Counselling Supervision

Counselling supervisionWhen my previous counselling supervisor retired, it took a long time for me to find a new one. I finally found a new counselling supervisor that I did connect with and one I was able to be myself. I’ve had a great couple of years with her so I was therefore disappointed to hear that she too is retiring. Unfortunately as I had a poor experience during my training during my counselling supervision leaving me being cautious with whom I choose.  However, as I look for a new one it does feel new opportunity to help me gain a different perspective on my work, as well as start a new relationship with a different colleague.

I am about to start a counselling Supervision course and with me looking for a new supervisor, I thought it would be a good opportunity to reflect on what is counselling supervision and what is it that I am looking for.

What is supervision?

I do not see my counselling supervisor as a manager or someone who critiques my work but I see them as a mentor. They provide guidance and information, are my emotional support and assist me to reflect on my practice and my professional identity.

What happens in supervision?

After each session I have with a client, I will reflect on each session. Occasionally I take my reflections to my supervisor which ensures my counselling sessions continues to be effective. Challenging my beliefs, values and how I am in the relationship enables me to be client-led and remain professional at all times.

Reflection on the counselling tools I use helps me examine my own performance and skills. This in turn helps me improve the relationship with my clients and the counselling tools that I use. Reflection of myself helps me know my own thoughts and feelings and understand my role as a counsellor. This in turn develops and improves my relationship with my clients. Client work that I take to my supervision is always anonymous and I always destroy any notes that I have made after the supervision session.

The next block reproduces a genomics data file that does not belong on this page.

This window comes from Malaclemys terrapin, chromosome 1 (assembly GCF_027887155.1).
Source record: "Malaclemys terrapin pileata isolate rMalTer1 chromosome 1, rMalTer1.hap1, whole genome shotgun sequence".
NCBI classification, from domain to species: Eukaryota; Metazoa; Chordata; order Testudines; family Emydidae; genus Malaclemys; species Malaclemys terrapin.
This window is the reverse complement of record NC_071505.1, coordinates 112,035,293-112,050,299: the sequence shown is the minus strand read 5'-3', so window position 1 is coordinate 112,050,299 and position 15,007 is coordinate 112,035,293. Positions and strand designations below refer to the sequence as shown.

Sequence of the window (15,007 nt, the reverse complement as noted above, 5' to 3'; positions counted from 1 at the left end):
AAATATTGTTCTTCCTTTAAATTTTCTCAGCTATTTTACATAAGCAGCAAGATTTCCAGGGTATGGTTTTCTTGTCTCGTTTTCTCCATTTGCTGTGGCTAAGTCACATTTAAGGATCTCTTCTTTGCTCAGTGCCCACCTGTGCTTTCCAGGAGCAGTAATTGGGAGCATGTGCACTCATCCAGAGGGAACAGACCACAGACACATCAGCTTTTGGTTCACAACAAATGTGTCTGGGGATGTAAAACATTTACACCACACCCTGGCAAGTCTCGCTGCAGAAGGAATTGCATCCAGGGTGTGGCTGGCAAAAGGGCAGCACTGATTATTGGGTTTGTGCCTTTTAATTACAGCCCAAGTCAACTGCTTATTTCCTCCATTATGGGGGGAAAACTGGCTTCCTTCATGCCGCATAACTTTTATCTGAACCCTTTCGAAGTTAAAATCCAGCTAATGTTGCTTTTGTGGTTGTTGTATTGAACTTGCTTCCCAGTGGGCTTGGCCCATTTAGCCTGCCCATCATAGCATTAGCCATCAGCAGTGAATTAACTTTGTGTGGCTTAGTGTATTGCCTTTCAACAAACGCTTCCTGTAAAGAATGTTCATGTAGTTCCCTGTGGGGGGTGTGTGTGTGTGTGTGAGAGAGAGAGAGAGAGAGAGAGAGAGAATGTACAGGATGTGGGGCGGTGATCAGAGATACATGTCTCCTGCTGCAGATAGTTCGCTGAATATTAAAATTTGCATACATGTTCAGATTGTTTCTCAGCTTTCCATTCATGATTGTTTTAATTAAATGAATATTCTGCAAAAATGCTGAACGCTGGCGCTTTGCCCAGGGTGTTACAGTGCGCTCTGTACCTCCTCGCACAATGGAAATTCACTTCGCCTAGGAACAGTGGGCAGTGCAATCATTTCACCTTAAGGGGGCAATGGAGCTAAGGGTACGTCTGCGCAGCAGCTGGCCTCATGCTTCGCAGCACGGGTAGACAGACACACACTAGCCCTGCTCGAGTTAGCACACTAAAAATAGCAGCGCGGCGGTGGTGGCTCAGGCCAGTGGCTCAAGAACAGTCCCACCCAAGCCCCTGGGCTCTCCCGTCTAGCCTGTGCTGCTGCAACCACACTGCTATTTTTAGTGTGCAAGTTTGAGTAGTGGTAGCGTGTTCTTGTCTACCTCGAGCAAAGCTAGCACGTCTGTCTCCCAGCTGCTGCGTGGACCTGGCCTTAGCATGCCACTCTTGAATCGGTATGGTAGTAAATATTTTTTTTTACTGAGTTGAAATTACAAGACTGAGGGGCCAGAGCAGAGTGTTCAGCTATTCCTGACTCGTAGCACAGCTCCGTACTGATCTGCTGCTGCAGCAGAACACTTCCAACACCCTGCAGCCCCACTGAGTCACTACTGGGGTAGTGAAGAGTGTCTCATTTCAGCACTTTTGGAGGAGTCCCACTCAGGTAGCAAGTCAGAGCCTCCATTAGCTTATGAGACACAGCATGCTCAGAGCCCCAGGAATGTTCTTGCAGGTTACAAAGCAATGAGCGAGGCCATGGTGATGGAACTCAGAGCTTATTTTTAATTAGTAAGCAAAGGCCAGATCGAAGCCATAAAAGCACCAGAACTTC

A few times I am challenged by ethical dilemmas. By taking this to supervision, I am able to discuss it through ensuring that I maintain professional standards and that all my decisions are based entirely on the principles of the BACP Ethical Framework.

Working solely has many advantages but it does have some disadvantages. It can be lonely and you do not have colleagues to discuss work load. Therefore supervision helps me manage my work load appropriately and ensures that I do not become burnt out or too involved in my client’s work. Supervision is one of my support systems that I have in place enabling me to focus on the challenges I am faced with (as well as celebrate my successes). It also helps share any burdens that can occur when working with sensitive client material.

What do you need in a supervisor?

As you can see from the above, supervision enables me to stay grounded and ensures I remain an ethical competent practitioner.  Picking a supervisor is similar to a client finding a counsellor. You need to have someone that you can connect with and one that you can trust. A supervisor who supports you and believes in you is paramount. Also it needs someone who is happy and relaxed to confront difficult issues with you. Lastly it needs someone you be yourself and can bring laughter into the room.

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Hazel Hill has a private supervision and counselling practice in Sheffield. As well as having a private Sheffield and online practice, her clinical experience includes working for IAPT, EAP's affiliate work, and charity. Hazel specialises in workplace counselling, bereavement, anxiety and depression and outdoors counselling. You can contact her on 07814 363855

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